You have to keep in mind that during this era, the warrior-elite who were constructing these buildings were enamored with China. They sent official envoys to China who were charged with bringing back rare Chinese treasures—particularly ceramics, but also paintings. And so part of the impetus for building these areas for display within Japanese audience halls was so they could show off these special objects from the continent. And the tokonoma is dedicated to that very purpose.(6)
8. What can you say about the purpose of this kind of room?
Essentially this was a formal meeting area. Similar rooms were built in residential architecture, but also in palace structures, large temples, and so on.
This architectural form is called shoin, which literally means a "book room" or a "study," and that's because one of the salient characteristics of this form of architecture was a built-in desk that would have faced the garden. So when the owner was seated at this built-in desk, he could read by the light that would come in from the garden.
Very quickly, however, shoin architecture came to designate all of the elements of this evolving form. In addition to the built-in desk, it encompassed the wall-to-wall tatami mats, the squared pillars, the tokonoma, the chigaidana, and the sliding doors, as a standard formula for formal rooms.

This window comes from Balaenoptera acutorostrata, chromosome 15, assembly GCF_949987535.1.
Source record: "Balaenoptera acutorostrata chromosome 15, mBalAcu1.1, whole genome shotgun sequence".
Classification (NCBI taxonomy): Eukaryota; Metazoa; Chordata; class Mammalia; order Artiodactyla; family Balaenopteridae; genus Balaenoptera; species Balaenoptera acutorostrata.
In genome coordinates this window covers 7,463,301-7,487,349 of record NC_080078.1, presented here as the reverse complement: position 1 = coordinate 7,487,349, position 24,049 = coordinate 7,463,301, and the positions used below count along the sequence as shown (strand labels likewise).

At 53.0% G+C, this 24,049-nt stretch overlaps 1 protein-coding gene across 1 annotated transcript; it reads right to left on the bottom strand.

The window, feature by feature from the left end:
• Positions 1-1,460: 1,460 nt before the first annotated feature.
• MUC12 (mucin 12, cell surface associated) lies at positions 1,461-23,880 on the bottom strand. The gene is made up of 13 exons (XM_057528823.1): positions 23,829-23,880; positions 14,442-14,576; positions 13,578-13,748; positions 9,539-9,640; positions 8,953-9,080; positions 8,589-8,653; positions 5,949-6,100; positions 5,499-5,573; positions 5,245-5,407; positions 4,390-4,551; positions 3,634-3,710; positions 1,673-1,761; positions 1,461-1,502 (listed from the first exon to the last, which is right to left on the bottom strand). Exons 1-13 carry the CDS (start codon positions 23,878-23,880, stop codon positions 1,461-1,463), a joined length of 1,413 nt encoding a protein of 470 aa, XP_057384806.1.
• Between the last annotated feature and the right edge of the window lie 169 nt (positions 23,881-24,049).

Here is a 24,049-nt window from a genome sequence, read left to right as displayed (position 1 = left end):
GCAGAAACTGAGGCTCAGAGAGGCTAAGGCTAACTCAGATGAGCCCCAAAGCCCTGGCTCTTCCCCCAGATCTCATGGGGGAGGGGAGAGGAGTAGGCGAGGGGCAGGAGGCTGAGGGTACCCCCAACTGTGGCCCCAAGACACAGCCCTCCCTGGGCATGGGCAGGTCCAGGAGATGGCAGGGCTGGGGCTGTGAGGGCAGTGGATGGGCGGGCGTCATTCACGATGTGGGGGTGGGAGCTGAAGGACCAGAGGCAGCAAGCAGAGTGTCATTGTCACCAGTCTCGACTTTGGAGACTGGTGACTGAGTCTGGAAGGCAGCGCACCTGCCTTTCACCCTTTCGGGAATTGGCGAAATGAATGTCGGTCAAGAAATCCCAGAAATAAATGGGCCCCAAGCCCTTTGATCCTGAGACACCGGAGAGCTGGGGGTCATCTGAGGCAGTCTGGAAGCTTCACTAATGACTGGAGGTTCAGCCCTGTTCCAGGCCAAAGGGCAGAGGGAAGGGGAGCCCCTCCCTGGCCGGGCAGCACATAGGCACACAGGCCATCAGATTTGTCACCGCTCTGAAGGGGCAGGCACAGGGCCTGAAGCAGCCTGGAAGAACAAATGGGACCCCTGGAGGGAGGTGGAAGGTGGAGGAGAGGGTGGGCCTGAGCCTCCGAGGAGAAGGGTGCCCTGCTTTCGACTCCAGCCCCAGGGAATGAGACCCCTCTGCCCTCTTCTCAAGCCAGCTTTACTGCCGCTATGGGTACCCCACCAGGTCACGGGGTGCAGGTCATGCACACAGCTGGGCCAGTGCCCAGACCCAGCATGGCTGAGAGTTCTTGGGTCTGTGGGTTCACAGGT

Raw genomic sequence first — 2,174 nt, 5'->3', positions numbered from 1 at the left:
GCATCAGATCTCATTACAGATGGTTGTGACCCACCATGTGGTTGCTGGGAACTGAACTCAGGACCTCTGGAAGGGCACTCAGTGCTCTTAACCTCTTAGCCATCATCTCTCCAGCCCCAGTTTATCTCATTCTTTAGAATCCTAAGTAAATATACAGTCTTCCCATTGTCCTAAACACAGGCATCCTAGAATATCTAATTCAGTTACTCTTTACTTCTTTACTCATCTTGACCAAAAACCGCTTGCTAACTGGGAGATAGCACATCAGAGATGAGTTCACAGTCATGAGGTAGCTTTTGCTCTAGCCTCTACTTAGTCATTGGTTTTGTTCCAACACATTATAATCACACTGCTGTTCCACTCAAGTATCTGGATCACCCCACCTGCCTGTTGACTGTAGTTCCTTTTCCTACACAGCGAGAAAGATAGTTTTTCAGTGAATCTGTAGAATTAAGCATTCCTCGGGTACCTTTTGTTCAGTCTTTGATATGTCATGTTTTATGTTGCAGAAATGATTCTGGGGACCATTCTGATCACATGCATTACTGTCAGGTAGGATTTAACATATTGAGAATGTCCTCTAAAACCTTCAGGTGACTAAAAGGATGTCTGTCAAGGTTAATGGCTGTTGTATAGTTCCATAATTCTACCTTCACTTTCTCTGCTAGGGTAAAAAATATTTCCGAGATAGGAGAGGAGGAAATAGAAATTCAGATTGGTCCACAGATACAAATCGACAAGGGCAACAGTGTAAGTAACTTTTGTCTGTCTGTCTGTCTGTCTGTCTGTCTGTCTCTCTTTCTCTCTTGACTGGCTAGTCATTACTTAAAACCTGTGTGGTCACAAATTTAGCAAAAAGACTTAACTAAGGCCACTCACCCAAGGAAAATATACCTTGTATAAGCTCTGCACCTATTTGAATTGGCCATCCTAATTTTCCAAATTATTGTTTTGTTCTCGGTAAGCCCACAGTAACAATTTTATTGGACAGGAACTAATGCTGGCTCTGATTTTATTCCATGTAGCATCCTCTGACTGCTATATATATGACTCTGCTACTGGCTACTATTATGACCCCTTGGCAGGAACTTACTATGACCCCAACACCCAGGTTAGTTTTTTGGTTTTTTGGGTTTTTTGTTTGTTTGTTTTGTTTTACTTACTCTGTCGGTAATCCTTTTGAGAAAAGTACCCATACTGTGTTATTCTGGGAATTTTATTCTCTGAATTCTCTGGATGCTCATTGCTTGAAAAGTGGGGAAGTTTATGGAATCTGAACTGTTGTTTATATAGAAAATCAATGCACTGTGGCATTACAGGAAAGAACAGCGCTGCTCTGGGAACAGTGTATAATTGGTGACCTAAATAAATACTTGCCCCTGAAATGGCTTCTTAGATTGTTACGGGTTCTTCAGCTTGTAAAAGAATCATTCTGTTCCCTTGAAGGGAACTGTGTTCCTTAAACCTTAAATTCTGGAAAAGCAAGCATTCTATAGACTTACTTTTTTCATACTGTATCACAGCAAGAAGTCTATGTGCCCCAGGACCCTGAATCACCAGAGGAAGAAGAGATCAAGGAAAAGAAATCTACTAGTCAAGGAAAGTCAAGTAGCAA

9. What about this particular room?
In this case, we replicated a 17th century audience hall in the Zen temple of Konchi-in in Kyoto. This room served as the formal space where the Abbot received official guests. He would have been seated somewhere towards the center of this room with his back to the tokonoma. The guest would have entered from the other side and would have sat facing him. The tokonoma and the chigaidana, with appropriate art objects on display, would have created a resplendent backdrop. In addition to the objects on display in these areas, beautifully painted sliding doors would have additional visual interest.
10. Anything you'd like to add that you find particularly interesting?
The thing that is really astonishing for me about this room is its fantastic level of craftsmanship.(7) This is constructed out of clear-grain Japanese cedar. Not only is the wood devoid of any imperfections, the carpentry is incredibly precise. And that's part of the aesthetics of these structures—to a Japanese of the era, this would have been a very impressive structure by virtue of its sheer perfection. Every element is very carefully conceived, the materials and craftsmanship are of the highest quality, and the objects on display were rare works of art.
So, this room is a tour de force of Japanese craftsmanship. And this is why the wood is left unadulterated. Often in China the wood used for architecture would have been lacquered, thus obscuring any imperfections, in Japan the beauty of the natural material is so admired that every effort is made to expose its natural qualities.